After Joseph’s family settled in the land of Goshen, they increased greatly in number:
But the people of Israel were fruitful and increased greatly; they multiplied and grew exceedingly strong, so that the land was filled with them (Exodus 1:7).
And the people of Israel journeyed from Rameses to Succoth, about six hundred thousand men on foot, besides women and children (Exodus 12:37).
I found a useful article that helps to answer your question. It gives an explanation of how the Hebrew words for different numbers could have been misinterpreted. It also agrees that the post-exodus Israelite army numbered well over 600 thousand men. This would imply a total Israeli population of about 2.4 million. This information is in addition to, and in support of, Dottard’s answer:
The Hebrew term ‘eleph is typically translated “thousand” (Exodus 18:21), such as in the first chapter of Numbers. The counts given in this chapter are composed of words, not numerals. Numbers 1:21, for instance, records the men of Reuben’s tribe as sis’sāh vav arbā’im ‘eleph vav hamēs mē’ot.” The traditional, literal translation would be “six and forty thousand and five hundred,” usually rendered as “46,500.”
However, two words in this phrase are subject to variations: ‘eleph and vav. The term ‘eleph is used elsewhere in Scripture as a reference to groups, not a literal number, including descriptions of Israel during and after the exodus. It is applies to tribes (Numbers 10:4), clans (Joshua 22:14; Judges 6:15; Micah 5:1), families (Joshua 22:21), and divisions (Numbers 1:16).
Further, the connecting symbol vav can mean “and,” but it can also mean “or,” depending on context. Exodus 21:15 and Exodus 21:17, for instance, use vav to imply that certain actions are a sin when done against one’s father “or” mother, not that they are sins when done against them both.
The total for the final tally given in Numbers 1:46, likewise, might have been intended as “598 ‘eleph, or 5,500,” then accidentally misread as “598 ‘eleph and 5 ‘eleph and 500,” which was condensed to “603,500” as misinterpretation of the prior passage took hold.
Exodus 12:37, Numbers 1:46, and Numbers 2:32 all describe Israel’s population of men, not including women and children. Numbers 1:21–43 gives an account from each tribe, using Hebrew words, not symbols, to represent quantities. Adding these up, one arrives at the figure given in verse 46. This phrasing is traditionally interpreted to mean just over 600 thousand adult men, implying a total population about four times that size, or 2.4 million. Source: https://www.gotquestions.org/Israelites-exodus.html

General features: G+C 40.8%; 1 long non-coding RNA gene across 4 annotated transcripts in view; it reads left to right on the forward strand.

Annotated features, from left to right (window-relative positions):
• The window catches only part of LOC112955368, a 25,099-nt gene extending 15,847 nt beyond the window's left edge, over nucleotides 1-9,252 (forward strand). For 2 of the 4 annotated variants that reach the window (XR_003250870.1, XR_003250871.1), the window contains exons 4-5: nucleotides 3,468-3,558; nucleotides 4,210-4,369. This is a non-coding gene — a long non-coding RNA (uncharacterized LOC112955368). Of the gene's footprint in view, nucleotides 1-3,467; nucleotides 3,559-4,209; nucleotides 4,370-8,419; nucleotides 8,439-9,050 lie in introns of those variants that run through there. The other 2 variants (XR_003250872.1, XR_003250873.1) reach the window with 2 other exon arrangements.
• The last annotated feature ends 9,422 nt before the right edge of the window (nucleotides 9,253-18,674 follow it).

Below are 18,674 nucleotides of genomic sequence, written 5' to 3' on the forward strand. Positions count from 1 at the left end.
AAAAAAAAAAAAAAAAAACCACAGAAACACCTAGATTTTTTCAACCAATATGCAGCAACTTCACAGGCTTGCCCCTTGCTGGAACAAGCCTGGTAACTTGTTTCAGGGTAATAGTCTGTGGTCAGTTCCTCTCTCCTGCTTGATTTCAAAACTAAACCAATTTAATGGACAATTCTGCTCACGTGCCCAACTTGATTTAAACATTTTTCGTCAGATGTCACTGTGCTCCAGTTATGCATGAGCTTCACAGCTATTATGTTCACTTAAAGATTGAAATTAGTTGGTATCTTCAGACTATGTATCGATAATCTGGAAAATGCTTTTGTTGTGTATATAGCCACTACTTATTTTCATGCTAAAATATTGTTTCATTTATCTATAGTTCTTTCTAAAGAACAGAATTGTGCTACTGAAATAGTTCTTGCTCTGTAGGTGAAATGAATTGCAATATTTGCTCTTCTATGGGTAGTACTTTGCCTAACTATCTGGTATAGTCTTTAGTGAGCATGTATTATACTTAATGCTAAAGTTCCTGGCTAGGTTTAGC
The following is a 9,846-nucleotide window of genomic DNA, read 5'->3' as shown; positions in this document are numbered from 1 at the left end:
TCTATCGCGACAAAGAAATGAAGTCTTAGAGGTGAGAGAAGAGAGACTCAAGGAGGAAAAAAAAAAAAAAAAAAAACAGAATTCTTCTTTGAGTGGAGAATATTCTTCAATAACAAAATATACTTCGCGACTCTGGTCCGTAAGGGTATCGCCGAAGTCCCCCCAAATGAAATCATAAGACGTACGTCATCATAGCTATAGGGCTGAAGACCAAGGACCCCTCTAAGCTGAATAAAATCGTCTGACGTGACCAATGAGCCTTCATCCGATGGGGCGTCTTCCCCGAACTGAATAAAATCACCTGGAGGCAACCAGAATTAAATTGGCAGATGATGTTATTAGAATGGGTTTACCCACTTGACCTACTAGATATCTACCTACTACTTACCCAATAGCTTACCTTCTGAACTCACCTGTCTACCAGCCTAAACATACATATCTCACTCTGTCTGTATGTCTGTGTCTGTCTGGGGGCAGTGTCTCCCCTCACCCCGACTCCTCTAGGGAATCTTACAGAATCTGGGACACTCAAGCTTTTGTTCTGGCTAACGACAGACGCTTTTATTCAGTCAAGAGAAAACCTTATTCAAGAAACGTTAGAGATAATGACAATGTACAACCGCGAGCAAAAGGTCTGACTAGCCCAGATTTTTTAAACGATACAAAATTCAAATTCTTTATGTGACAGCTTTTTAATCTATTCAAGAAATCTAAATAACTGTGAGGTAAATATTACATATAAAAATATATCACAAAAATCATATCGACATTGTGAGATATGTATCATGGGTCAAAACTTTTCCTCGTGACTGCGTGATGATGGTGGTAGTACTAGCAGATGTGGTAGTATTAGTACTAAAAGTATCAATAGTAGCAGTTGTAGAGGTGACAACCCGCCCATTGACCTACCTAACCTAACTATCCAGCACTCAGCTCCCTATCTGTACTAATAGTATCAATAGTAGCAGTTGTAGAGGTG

There are counter-arguments to a large contingent of Israeli’s leaving Egypt (as explained in the article above) that are worth reading, but the article comes to this conclusion:
Scripture does not place any theological significance on the exact number of people who participated in the exodus. The intent of the Old Testament is to record God’s intervention on Israel’s behalf and their response to those signs. The fact that the Bible gives little space, other than a few verses, referring to the numbers of people implies that those numbers are not crucial in and of themselves. That there is confusion about what those numbers are has more to do with our lack of understanding than some subtle point being made by God. Both the “large Israel” and “small Israel” interpretations—solutions one and two, above—have supporters and detractors. Both have strengths and weaknesses. They cannot both be true, but either one would be compatible with a view of Scripture as inerrant and inspired.